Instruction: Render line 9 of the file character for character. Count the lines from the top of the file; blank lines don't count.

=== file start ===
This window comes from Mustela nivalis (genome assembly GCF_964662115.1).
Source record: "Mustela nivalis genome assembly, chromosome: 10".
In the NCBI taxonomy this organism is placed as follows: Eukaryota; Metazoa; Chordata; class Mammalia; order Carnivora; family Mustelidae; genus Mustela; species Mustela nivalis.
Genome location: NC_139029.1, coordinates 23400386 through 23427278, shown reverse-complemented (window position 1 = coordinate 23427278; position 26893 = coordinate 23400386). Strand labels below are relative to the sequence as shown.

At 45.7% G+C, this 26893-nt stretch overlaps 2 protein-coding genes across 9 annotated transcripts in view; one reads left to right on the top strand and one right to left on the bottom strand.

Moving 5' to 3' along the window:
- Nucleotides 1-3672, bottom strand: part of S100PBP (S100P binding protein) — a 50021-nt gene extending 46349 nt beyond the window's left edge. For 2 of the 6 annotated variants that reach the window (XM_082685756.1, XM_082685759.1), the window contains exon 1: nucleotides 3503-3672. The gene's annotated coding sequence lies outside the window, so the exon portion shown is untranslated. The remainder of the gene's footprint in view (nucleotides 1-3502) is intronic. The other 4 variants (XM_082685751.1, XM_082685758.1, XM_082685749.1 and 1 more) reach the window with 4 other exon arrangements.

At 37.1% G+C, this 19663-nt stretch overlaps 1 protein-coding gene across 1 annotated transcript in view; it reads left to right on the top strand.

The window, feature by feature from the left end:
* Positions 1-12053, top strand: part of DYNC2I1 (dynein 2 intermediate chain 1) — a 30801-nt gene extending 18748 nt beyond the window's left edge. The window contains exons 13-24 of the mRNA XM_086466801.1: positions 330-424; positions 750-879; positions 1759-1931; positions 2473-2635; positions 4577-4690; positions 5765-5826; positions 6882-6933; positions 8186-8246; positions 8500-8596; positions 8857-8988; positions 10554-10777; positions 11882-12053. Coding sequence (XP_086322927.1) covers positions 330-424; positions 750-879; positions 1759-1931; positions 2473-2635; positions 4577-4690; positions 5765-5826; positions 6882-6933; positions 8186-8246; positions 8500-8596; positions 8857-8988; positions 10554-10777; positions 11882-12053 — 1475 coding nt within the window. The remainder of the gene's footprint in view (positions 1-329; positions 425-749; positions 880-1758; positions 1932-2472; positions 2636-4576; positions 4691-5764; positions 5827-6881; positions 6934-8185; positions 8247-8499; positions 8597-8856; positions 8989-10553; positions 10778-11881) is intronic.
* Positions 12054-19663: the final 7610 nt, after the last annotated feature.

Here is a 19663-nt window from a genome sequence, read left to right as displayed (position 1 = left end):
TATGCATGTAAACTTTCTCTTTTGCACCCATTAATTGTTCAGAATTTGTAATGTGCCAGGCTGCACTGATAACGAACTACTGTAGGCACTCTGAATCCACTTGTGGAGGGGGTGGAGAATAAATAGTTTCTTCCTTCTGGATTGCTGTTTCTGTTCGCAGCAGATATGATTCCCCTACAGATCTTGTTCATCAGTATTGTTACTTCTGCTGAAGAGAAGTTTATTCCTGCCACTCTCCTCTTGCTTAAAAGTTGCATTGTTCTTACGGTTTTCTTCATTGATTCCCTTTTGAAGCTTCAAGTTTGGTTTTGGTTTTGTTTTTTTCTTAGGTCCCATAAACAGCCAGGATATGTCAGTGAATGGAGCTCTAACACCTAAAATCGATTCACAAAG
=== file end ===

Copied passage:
The window, feature by feature from the left end: